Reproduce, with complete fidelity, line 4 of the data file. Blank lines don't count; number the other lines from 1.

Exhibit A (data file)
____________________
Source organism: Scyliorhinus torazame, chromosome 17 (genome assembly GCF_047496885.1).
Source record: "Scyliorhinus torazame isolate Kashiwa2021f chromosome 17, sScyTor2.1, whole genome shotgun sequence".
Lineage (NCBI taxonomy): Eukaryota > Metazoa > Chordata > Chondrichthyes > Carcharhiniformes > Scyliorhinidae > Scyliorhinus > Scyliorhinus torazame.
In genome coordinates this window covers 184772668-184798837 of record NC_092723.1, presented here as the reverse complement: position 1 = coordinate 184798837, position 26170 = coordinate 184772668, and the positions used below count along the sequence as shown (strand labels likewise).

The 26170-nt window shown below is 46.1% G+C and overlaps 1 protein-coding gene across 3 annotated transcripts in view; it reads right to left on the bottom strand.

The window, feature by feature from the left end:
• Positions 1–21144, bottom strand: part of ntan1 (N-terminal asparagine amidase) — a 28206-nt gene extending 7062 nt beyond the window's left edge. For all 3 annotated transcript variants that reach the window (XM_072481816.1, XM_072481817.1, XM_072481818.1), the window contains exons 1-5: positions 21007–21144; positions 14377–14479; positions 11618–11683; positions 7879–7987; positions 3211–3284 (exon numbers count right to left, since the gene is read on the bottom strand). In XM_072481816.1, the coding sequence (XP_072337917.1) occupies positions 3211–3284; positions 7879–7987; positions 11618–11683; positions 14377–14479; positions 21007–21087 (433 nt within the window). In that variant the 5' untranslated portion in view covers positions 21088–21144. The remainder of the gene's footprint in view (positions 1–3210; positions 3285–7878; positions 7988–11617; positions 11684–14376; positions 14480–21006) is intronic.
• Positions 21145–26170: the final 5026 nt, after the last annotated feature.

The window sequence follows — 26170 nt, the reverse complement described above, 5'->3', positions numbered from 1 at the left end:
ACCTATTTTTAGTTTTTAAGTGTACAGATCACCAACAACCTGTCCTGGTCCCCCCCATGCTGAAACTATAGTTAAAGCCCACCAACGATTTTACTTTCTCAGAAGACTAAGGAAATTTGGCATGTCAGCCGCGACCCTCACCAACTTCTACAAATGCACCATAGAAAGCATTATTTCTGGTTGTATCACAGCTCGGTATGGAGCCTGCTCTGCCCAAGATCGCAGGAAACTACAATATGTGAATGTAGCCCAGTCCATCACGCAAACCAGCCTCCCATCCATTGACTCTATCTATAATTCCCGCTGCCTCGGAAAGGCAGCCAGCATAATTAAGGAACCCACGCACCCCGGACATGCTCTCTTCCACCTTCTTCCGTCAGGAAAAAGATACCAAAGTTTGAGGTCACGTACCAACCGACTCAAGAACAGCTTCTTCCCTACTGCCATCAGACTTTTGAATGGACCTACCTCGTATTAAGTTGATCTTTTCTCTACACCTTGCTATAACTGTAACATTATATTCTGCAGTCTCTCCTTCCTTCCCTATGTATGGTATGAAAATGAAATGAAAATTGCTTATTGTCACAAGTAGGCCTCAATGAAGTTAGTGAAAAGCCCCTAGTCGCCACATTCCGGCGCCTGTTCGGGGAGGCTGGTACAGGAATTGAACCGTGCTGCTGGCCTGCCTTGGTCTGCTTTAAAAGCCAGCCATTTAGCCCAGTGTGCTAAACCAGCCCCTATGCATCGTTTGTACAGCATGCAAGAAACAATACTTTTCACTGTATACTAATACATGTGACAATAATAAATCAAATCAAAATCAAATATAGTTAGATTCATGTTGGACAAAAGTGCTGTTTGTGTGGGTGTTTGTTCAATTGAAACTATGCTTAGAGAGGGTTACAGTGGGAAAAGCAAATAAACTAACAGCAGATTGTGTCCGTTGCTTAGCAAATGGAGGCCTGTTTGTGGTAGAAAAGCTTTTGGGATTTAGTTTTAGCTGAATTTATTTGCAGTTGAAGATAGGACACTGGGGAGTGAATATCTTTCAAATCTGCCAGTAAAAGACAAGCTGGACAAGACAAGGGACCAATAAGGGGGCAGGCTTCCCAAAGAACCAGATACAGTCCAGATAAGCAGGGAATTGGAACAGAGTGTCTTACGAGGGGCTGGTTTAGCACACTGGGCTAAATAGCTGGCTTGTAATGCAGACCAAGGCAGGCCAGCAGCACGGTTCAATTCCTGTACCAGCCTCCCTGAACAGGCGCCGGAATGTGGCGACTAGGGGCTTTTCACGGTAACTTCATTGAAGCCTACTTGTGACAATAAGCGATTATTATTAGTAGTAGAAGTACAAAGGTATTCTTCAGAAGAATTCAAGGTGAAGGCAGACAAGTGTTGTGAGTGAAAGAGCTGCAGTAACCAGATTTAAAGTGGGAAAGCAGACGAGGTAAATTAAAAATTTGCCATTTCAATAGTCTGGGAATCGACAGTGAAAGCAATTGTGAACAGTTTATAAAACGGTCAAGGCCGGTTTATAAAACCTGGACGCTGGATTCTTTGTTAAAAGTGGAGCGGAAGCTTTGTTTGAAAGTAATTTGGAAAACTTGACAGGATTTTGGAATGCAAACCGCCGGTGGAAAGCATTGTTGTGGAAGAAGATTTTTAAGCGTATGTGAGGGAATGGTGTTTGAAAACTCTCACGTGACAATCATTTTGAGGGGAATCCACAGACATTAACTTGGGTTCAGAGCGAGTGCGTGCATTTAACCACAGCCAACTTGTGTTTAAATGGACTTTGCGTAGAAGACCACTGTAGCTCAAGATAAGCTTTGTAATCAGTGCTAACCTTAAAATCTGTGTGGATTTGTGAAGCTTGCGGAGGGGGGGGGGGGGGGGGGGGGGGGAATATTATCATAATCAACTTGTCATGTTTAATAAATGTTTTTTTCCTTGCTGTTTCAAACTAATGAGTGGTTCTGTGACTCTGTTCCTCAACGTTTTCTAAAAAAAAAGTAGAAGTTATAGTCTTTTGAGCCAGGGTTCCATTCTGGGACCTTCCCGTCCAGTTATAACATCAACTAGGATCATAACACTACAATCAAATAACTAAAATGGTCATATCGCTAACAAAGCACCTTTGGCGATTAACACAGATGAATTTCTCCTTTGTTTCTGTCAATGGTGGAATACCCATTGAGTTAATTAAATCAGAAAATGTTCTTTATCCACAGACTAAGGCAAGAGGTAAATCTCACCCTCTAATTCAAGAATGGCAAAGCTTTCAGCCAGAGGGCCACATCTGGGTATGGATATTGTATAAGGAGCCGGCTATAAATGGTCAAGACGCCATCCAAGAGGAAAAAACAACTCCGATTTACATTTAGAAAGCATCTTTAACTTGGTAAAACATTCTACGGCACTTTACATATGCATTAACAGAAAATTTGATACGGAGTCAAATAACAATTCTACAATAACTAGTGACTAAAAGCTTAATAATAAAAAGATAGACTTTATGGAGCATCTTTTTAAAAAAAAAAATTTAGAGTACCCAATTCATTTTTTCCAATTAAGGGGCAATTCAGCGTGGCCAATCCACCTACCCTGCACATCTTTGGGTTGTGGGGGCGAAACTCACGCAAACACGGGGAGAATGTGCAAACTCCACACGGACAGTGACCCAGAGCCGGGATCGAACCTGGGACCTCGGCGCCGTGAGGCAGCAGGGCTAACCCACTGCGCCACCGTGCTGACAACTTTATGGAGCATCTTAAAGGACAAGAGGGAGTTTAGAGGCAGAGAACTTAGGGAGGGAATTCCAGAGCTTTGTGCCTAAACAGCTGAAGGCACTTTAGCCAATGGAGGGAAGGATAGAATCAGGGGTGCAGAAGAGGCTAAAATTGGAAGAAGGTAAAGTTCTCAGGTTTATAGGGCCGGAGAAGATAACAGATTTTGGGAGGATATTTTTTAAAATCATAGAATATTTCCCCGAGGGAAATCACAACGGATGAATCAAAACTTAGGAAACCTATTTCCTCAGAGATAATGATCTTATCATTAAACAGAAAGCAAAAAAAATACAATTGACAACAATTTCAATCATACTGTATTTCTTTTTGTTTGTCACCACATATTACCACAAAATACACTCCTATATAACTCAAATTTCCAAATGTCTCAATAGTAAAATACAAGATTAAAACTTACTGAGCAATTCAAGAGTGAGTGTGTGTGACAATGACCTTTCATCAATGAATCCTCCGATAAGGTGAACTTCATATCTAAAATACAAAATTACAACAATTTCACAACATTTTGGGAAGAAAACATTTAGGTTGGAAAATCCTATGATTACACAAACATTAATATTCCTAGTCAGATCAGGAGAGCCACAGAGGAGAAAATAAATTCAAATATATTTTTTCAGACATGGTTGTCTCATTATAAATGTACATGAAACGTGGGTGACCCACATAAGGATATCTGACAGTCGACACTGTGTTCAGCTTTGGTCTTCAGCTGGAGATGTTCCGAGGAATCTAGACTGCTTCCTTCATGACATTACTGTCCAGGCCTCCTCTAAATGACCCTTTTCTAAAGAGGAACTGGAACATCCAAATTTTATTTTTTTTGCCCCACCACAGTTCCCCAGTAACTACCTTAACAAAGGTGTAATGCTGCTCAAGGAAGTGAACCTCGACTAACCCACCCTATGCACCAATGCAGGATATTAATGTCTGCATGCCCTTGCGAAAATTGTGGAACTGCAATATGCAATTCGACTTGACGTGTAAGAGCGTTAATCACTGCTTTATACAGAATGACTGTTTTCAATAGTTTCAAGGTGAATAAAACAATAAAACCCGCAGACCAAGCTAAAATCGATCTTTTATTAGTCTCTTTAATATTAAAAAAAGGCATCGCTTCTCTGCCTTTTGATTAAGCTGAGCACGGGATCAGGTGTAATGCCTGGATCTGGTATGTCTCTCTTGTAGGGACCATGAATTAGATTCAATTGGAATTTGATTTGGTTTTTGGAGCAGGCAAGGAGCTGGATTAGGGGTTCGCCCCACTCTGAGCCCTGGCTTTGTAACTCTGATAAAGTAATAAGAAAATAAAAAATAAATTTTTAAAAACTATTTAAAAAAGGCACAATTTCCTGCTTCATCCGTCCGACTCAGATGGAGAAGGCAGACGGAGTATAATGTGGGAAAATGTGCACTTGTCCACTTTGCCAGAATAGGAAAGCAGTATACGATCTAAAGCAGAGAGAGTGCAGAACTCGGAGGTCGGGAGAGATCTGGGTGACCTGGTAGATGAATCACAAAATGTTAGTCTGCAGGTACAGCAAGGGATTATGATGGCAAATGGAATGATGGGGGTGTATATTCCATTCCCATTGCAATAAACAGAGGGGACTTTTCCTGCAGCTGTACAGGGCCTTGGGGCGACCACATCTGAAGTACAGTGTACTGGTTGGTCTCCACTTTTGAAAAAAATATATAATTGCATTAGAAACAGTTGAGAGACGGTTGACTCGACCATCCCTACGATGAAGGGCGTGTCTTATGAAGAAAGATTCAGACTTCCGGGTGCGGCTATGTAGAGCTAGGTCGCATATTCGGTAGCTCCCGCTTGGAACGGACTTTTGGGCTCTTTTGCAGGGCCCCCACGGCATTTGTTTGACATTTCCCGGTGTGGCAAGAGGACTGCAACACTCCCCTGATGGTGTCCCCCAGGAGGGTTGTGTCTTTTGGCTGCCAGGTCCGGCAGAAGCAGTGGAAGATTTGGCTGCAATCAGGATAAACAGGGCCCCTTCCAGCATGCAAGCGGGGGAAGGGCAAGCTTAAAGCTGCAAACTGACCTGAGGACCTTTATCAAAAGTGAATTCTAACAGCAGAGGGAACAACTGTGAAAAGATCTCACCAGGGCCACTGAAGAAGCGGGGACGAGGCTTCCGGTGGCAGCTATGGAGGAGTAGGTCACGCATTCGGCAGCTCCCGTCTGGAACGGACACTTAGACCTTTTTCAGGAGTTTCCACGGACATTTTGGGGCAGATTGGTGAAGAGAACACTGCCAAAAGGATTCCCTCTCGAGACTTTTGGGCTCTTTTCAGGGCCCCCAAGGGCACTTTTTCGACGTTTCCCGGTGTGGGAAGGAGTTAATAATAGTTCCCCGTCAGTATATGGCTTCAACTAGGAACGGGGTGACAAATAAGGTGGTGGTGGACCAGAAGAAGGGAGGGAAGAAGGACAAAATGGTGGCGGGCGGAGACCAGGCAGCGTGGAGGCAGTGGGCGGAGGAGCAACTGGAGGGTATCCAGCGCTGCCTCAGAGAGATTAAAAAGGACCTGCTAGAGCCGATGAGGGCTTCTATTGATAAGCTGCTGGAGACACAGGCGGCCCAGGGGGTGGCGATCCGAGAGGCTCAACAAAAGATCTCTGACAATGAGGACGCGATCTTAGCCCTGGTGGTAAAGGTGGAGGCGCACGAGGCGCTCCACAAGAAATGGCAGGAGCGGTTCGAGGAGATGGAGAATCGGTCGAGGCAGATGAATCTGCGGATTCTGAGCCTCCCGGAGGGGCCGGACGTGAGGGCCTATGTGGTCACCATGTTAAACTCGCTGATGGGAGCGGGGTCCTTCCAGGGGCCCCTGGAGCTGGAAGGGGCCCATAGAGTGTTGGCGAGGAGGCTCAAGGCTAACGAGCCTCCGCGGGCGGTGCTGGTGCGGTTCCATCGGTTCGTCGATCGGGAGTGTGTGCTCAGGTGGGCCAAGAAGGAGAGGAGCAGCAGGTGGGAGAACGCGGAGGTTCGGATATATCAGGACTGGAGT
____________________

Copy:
In genome coordinates this window covers 184772668-184798837 of record NC_092723.1, presented here as the reverse complement: position 1 = coordinate 184798837, position 26170 = coordinate 184772668, and the positions used below count along the sequence as shown (strand labels likewise).